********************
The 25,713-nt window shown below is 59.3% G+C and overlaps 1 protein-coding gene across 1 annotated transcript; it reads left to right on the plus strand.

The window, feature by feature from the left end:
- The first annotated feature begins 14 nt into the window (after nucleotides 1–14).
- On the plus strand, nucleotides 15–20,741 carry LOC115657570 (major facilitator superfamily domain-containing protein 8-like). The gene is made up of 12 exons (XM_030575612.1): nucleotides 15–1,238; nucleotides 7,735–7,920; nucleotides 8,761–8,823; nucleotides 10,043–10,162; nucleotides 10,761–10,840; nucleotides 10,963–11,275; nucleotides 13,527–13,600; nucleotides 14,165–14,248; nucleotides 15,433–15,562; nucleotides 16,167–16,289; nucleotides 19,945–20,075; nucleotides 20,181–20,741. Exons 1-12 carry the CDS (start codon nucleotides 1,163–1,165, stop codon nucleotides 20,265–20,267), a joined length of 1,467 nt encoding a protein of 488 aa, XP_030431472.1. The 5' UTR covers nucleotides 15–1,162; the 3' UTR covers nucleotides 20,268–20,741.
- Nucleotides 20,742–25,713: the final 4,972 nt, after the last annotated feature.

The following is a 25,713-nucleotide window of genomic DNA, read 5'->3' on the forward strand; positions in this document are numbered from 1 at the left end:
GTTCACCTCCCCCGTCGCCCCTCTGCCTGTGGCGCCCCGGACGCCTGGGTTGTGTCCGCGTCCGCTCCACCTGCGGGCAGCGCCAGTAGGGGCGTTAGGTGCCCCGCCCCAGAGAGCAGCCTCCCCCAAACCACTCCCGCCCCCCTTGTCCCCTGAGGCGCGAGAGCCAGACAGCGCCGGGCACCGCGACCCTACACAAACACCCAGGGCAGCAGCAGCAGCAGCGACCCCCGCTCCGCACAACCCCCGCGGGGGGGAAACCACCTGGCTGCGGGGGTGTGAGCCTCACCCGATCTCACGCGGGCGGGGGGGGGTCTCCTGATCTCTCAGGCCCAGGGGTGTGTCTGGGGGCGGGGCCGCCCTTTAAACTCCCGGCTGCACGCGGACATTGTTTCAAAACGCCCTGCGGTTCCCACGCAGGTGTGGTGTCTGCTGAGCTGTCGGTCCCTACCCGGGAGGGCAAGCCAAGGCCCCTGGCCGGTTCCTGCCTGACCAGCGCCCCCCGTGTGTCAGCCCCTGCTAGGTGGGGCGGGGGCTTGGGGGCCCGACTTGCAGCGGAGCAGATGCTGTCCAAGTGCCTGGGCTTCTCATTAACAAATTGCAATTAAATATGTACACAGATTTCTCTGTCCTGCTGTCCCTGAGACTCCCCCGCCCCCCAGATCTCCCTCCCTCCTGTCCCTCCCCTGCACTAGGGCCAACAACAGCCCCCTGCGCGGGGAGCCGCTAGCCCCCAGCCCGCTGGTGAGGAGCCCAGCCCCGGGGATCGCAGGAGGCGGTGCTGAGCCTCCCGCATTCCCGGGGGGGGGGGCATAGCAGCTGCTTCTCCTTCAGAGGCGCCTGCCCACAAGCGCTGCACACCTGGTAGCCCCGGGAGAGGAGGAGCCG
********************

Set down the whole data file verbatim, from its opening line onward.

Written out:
The 25,713-nt window shown below is 59.3% G+C and overlaps 1 protein-coding gene across 1 annotated transcript; it reads left to right on the plus strand.

The window, feature by feature from the left end:
- The first annotated feature begins 14 nt into the window (after nucleotides 1–14).
- On the plus strand, nucleotides 15–20,741 carry LOC115657570 (major facilitator superfamily domain-containing protein 8-like). The gene is made up of 12 exons (XM_030575612.1): nucleotides 15–1,238; nucleotides 7,735–7,920; nucleotides 8,761–8,823; nucleotides 10,043–10,162; nucleotides 10,761–10,840; nucleotides 10,963–11,275; nucleotides 13,527–13,600; nucleotides 14,165–14,248; nucleotides 15,433–15,562; nucleotides 16,167–16,289; nucleotides 19,945–20,075; nucleotides 20,181–20,741. Exons 1-12 carry the CDS (start codon nucleotides 1,163–1,165, stop codon nucleotides 20,265–20,267), a joined length of 1,467 nt encoding a protein of 488 aa, XP_030431472.1. The 5' UTR covers nucleotides 15–1,162; the 3' UTR covers nucleotides 20,268–20,741.
- Nucleotides 20,742–25,713: the final 4,972 nt, after the last annotated feature.

The following is a 25,713-nucleotide window of genomic DNA, read 5'->3' on the forward strand; positions in this document are numbered from 1 at the left end:
GTTCACCTCCCCCGTCGCCCCTCTGCCTGTGGCGCCCCGGACGCCTGGGTTGTGTCCGCGTCCGCTCCACCTGCGGGCAGCGCCAGTAGGGGCGTTAGGTGCCCCGCCCCAGAGAGCAGCCTCCCCCAAACCACTCCCGCCCCCCTTGTCCCCTGAGGCGCGAGAGCCAGACAGCGCCGGGCACCGCGACCCTACACAAACACCCAGGGCAGCAGCAGCAGCAGCGACCCCCGCTCCGCACAACCCCCGCGGGGGGGAAACCACCTGGCTGCGGGGGTGTGAGCCTCACCCGATCTCACGCGGGCGGGGGGGGGTCTCCTGATCTCTCAGGCCCAGGGGTGTGTCTGGGGGCGGGGCCGCCCTTTAAACTCCCGGCTGCACGCGGACATTGTTTCAAAACGCCCTGCGGTTCCCACGCAGGTGTGGTGTCTGCTGAGCTGTCGGTCCCTACCCGGGAGGGCAAGCCAAGGCCCCTGGCCGGTTCCTGCCTGACCAGCGCCCCCCGTGTGTCAGCCCCTGCTAGGTGGGGCGGGGGCTTGGGGGCCCGACTTGCAGCGGAGCAGATGCTGTCCAAGTGCCTGGGCTTCTCATTAACAAATTGCAATTAAATATGTACACAGATTTCTCTGTCCTGCTGTCCCTGAGACTCCCCCGCCCCCCAGATCTCCCTCCCTCCTGTCCCTCCCCTGCACTAGGGCCAACAACAGCCCCCTGCGCGGGGAGCCGCTAGCCCCCAGCCCGCTGGTGAGGAGCCCAGCCCCGGGGATCGCAGGAGGCGGTGCTGAGCCTCCCGCATTCCCGGGGGGGGGGGCATAGCAGCTGCTTCTCCTTCAGAGGCGCCTGCCCACAAGCGCTGCACACCTGGTAGCCCCGGGAGAGGAGGAGCCG